The novel initially talks about how Humbert was sixteen when he met a girl his own age and felt infatuated towards ‘Annabel’. The two fell shamelessly, and clumsily in love with each other and had their inexperience and a constant surveillance of the parents not interfered, they surely would’ve consummated their relation. Even such impediments couldn’t keep them physically astray: I was on my knees and on the point of possessing my darling, when two bearded bathers, the old man of the sea and his brother, came out of the sea, with exclamation of ribald encouragement and four months later she died of typhus, in Corfu. Humbert describes and gives all the credit to Annabel because if it weren’t for her and her death, he wouldn’t have realised his passion towards ‘nymphets’ particularly, Lolita or Dolores Haze. In point of fact, there might have been no Lolita at all had I not loved, one summer, a certain initial girl-child. the coinage of the name ‘Lolita’ refers to Humbert’s feelings towards Dolores. It is a name by which he prefers to call her that denotes his lust, his passion and his helpless love towards the pubescent child. She was Dolly at school. Dolores on the dotted line. But in my arms, she was always Lolita

Critical Analysis of the novel

The surfacing of the platonic relationship between Humbert H. and Dolores Haze has been to a large extent disturbing and the reason to bring out the feeling of disgust and filth. Humbert H. was a married man during the first part of the novel, although not happily. He divorces his wife on the coming of Lolita. He exclaims that he couldn’t be ‘exhilarated’ enough. In order to posses Lolita, he marries Charlotte, Dolores’s mother. However, on finding out the truth about Humbert’s intentions via a sneak in his diary, she writes a letter to her friends to warn them about him. She plans to post the letters and take Dolores and run away. But as tragedy hits the plot of the novel, we find Charlotte tumbling down the road of death as a car hits her while she sets out to post the letter. It was then that the two, Humbert and Dolores set out on the journey of the country guising themselves as ‘Father and Daughter’.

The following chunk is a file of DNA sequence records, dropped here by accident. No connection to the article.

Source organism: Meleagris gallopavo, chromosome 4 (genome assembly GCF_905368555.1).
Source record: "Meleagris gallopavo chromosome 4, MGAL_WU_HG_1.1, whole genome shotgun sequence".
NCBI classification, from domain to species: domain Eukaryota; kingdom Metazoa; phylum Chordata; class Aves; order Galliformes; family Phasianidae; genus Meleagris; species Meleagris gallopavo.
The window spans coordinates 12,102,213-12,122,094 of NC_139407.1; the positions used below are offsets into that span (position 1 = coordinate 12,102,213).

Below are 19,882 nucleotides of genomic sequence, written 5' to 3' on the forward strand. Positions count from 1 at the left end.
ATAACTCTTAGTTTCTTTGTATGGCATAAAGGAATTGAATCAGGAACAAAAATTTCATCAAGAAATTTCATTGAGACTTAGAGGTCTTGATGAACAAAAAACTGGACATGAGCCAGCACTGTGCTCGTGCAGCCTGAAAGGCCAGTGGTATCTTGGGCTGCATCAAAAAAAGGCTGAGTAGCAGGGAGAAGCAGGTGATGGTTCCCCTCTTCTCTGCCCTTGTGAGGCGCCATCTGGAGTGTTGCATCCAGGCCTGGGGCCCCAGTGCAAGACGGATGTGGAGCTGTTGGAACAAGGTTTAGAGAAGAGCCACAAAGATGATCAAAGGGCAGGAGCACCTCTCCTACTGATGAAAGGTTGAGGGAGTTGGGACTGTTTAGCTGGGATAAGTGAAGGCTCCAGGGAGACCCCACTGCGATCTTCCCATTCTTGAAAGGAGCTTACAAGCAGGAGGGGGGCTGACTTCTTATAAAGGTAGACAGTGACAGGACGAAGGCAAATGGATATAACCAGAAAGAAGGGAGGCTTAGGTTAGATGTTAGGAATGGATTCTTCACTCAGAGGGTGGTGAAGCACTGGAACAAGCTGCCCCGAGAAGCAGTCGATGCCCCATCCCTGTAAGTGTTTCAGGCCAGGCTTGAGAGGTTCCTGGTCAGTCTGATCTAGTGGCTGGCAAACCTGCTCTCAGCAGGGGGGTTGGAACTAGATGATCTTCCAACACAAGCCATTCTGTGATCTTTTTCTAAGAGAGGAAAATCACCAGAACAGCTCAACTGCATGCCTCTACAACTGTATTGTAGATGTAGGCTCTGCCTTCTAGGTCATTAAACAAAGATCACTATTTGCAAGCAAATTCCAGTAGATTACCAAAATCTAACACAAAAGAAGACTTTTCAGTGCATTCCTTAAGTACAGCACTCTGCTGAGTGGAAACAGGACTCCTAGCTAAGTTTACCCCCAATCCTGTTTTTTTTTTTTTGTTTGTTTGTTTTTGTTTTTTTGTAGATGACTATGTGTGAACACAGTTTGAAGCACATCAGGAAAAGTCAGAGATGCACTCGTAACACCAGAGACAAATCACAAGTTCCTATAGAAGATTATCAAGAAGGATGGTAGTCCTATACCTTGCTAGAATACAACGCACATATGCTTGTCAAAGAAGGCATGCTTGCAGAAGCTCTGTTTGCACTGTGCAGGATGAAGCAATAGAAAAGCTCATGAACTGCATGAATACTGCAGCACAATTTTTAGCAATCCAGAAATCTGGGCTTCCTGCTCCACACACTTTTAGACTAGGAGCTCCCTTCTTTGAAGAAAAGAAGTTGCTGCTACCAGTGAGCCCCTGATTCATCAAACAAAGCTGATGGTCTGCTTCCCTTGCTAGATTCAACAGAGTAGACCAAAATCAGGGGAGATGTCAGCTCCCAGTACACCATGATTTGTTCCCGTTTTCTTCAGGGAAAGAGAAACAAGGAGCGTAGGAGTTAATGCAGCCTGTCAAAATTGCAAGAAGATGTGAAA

Research in psychology claims that pedophilia is a prolonged version of Oedipus complex, which is a theory highly controverted, coined by Sigmund Freud (father of psychology). The case of Sally Horner, which matches a few incidents in the novel is truly horrifying; but what’s more horrifying is the mural Humbert H. dreams of painting on the walls of the dining room of a motel; which marked as the first place of his and Lolita’s sexual congress. There would have been a fire opal dissolving within a ripple-ringed pool, a last throb, a last dab of colour, stinging red, smearing pink, a sigh, a wincing child. The irony is that Humbert had been so eager to deflower our little Lolita but to his dismay, she reveals that she had already let a senior of hers penetrate her, leaving Humbert with the conclusion that she wasn’t a ‘virgin’ so to say. Humbert H. is seen in the novel ‘raping’ Dolores numerous times till she is abducted by her mother’s friends Clare Quilty, who happens to be a playwright. After two painful years, Humbert receives a letter from our dear old Lolita, claiming that she was pregnant and in desperate need of money. After tracking down the address, he learns that she was in love with a deaf mechanic. Like a true ‘father’ he helps Dolores by giving her the money, however, he goes over to Quilty to seek good old revenge. He shoots him several times in his house, from where he is arrested later. All stories of revenge have had decent motives. Humbert H. when learns that the reason why Dolores fled from Quilty’s custody was that he tried to cast her into one of his child pornographic film, to which she blatantly refused. Even till the end, we do not see any signs of regret or remorse that Humbert H. might’ve felt. Even while being arrested, instead of pleading guilty, he pleads that his memoir be withheld from public release till the very date of his death. This we were made very clear of from the starting, as Humbert H. blatantly called himself a murderer: you can always count on a murderer for a fancy prose style. So, what happened to our dear old Lolita? Well, she dies during childbirth in 1952, on a Christmas eve.